Animal minds

In fact, there is no literature on whether animals understand reproduction. Scientists' best chance of finding out what animals know about how the world works comes from research conducted by primatologist Daniel Povinelli of the University of Louisiana at Lafayette on what nonhuman primates (the animals most like us cognitively) could fathom about physics and other areas involving cause and effect. In his books Folk Physics for Apes and World without Weight, Povinelli describes decades of experimental work aimed at understanding what apes know about gravity.

Some chimpanzees can be successfully trained to sort objects by the effort required to lift them. But when they are then instructed to sort objects from heavy to light without lifting them first, the chimps perform no better than by chance—evidence that their comprehension does not arise from actually thinking about weight. As Povinelli puts it, the chimps' ability stems from physical smarts, not cerebral smarts.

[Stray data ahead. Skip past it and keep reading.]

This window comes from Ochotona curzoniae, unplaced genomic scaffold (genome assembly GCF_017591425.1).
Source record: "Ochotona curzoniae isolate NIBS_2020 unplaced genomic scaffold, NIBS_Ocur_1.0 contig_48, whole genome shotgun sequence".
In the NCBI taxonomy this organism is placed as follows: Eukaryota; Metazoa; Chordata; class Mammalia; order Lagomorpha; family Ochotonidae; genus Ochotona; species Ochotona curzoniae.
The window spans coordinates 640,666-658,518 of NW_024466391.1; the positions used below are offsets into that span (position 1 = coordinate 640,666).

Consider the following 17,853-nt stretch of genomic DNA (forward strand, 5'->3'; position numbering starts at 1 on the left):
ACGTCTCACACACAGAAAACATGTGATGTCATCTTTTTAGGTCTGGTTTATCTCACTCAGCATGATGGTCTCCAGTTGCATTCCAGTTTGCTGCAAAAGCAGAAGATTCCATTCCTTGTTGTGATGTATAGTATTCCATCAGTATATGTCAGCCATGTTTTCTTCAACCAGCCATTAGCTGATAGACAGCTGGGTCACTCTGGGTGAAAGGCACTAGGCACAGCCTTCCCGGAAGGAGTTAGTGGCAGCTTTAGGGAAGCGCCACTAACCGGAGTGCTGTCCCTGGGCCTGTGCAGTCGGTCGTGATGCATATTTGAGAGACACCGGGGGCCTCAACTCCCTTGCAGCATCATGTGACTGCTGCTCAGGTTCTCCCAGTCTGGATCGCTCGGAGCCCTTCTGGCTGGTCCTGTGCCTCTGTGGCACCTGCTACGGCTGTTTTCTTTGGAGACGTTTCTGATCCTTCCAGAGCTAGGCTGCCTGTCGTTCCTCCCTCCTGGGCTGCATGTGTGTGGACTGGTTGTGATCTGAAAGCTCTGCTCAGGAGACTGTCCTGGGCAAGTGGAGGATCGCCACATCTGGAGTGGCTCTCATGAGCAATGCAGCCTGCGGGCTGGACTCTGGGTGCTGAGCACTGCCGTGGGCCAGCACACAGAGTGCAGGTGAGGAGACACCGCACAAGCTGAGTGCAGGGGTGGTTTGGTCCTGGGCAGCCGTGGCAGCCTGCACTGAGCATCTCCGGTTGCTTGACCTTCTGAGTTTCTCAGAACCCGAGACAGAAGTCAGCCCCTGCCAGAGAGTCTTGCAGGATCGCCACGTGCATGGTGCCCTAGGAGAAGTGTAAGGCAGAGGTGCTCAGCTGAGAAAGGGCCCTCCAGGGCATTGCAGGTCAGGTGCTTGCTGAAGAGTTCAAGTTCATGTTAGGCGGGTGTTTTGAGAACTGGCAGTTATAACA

To comprehend unobservable phenomena such as gravity or impregnation, a creature has to be capable of abstract reasoning, the ability to mentally form representations of unseen underlying causes or forces. Humans use abstract reasoning to transfer knowledge from one situation to another, which allows us to solve problems we have never encountered before and to even invent new diversions for ourselves. Although animals such as chimpanzees are far cleverer than scientists have traditionally acknowledged, they do not appear to have this particular cognitive skill. I'm reminded of the time an astute sixth grader answered my question about “Why don't chimps play baseball?” not with their anatomical incompatibilities but with “Because you can't explain the rules to them.”

Of course, just because researchers have yet to detect abstract reasoning in apes does not necessarily mean it is absent. Let us say for the sake of argument that apes do have this ability. In that case, individual apes would all still have to independently discover that sex leads to babies, or they would need to share this reproductive knowledge using some form of language. Which brings us to our next problem. Other species do not have the gift of gab.